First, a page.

Q: I'm too hot. What do I do?

A:

Q: Why should I close my door if I open a window?

A: Our current thinking: If you were to open both a window and a door in a room on say, the fourth floor, this would probably not solve your heat problem, and would, in fact, cause heating problems elsewhere in the house. Opening both devices at once creates a channel from the main stairwell to the outside of the house. This causes all of the hot air at the top of the stairs to go rushing through your room and out the window. As a result, cold air is drawn in through the lower regions of the house (making basement and first floor rooms colder). At some point, when the cool air reaches the thermostat, the boiler will turn on, providing a continuous supply of hot air to warm your room and raising our heating costs significantly. However, if you merely close your door but open your window, you can allow the cold outside air to mix with the hot air in your room, without contributing to the "chimney" effect.

Q: Is it OK to adjust my radiator?

A: Yes. However, there is a Right Way and a Wrong Way to do so. The Right Way involves inverting the Nipple. Consult the Wiki or the House Manager for clue. Improperly deactivating a radiator or adjusting certain values other than the Right One can cause the system to spew steam and hot water from the basement radiators, and do other really nasty things.

Q: Fuck! Water is spewing from the radiators! What do I do?

A: Turn off the boiler. Consult the House Manager or the Wiki for clue about what valves to open/close. Do not let the temperature anywhere in the house get below 40 degrees Fahrenheit, or else our pipes will be in serious danger of bursting, causing serious nastiness. Notify the house manager. The House Manager is charged with purging the boiler once a week and occasionally inspecting the boiler's water lever to prevent such disasters. (This spewage effect can be cause by drainage valves in the basement radiators being closed, thereby causing "cold-return" water to accumulate in the system. In this case, someone needs to open these valves and making sure the boiler drains until its nominal balance is restored. The effect can also be caused by a malfunctioning regulator valve. In this case, the system needs to be manually drained, and someone needs to contact Hughes Oil. The water level in the boiler should be checked every work week.)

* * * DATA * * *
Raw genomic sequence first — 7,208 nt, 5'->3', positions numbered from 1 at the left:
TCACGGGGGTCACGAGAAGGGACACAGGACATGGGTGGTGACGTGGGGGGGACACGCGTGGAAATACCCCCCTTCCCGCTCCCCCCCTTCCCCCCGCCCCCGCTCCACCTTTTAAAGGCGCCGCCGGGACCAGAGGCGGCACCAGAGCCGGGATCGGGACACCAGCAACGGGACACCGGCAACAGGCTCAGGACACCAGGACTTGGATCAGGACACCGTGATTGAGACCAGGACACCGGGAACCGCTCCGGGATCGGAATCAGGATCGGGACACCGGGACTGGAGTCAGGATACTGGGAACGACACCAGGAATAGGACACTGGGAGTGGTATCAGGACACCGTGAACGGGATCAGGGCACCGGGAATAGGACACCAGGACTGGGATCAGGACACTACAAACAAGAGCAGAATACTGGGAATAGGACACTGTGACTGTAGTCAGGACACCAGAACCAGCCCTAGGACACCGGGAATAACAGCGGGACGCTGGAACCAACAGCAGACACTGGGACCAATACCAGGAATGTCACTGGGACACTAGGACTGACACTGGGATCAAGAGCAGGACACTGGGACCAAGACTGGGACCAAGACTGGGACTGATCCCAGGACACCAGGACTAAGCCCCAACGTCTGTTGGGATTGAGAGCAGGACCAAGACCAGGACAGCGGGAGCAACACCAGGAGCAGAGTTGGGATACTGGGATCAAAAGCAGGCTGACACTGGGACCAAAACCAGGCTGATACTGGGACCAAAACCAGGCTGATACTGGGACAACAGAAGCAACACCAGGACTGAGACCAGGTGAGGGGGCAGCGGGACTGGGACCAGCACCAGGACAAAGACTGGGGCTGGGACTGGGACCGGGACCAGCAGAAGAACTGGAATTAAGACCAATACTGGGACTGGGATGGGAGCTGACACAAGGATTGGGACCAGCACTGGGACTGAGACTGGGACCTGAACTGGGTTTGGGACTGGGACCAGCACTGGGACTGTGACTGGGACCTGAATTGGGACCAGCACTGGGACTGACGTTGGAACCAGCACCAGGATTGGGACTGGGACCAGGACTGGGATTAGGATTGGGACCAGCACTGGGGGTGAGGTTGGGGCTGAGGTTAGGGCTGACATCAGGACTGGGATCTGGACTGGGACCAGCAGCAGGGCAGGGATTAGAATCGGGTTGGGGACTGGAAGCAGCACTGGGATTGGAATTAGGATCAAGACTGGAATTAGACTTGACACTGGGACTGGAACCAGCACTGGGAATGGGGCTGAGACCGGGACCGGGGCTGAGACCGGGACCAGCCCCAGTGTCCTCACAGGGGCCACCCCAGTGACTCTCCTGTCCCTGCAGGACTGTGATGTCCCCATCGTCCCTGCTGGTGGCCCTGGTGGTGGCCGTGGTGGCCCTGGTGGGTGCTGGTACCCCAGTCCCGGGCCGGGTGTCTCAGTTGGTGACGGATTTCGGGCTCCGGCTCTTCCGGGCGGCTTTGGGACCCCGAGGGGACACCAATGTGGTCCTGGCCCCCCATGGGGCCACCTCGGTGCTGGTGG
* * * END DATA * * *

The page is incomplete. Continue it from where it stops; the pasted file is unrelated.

Q: Fuck! The boiler is exploding! What do I do?

A: The emergency cutoff switch is located just outside the kitchen. Do not use the thermostat to deactivate the boiler either for maintenance or emergencies. Immediately contact Hughes Oil, and then the House Manager.

Q: Can I paint my radiator?

A: You should Read the Can. You shouldn't use paint unless it explicitly says it's OK to put on objects (like radiators) that heat up to about the boiling point of water. Do not paint over the pinhole on radiator nipples - this hole lets the air (but not steam) out, which lets the incoming steam have room to fill the radiator and heat it. Paint on nipples (on radiators or otherwise) renders them useless. Under no circumstances should you paint a radiator with lead paint. Lead fumes are deadly. (This is also why you should not heat any painted surfaces in the house without verifying that they are lead free. See the report from Covino Environmental in the House Manager's care, or get a lead www kit from Economy Hardware.)

Miscellany (etc.)

Guests

If you want to have a friend or overnight guest over, this is fine. Ideally, you will inform the other house members (such as by leaving a message on the bulletin board or by sending e-mail) if the guest is staying for more than a random afternoon visit. Do not assume that you can just co-opt a public room for the guest to sleep in; ask permission of the rest of the house first. As a general policy, nonresidents should not be allowed to wander around the house without a house member with them. If house resident A answers the door, and the person outside says that they are here to visit house member B, house member A is responsible for keeping tabs on the visitor until resident B appears, at which point house member B is responsible for the visitor. If you are intending to have a guest over, you must either be in the house to answer the door or make arrangements to have someone else do the same. (See section on Security.) Do not assume that other house residents will admit someone who is to them a complete stranger.

Smoking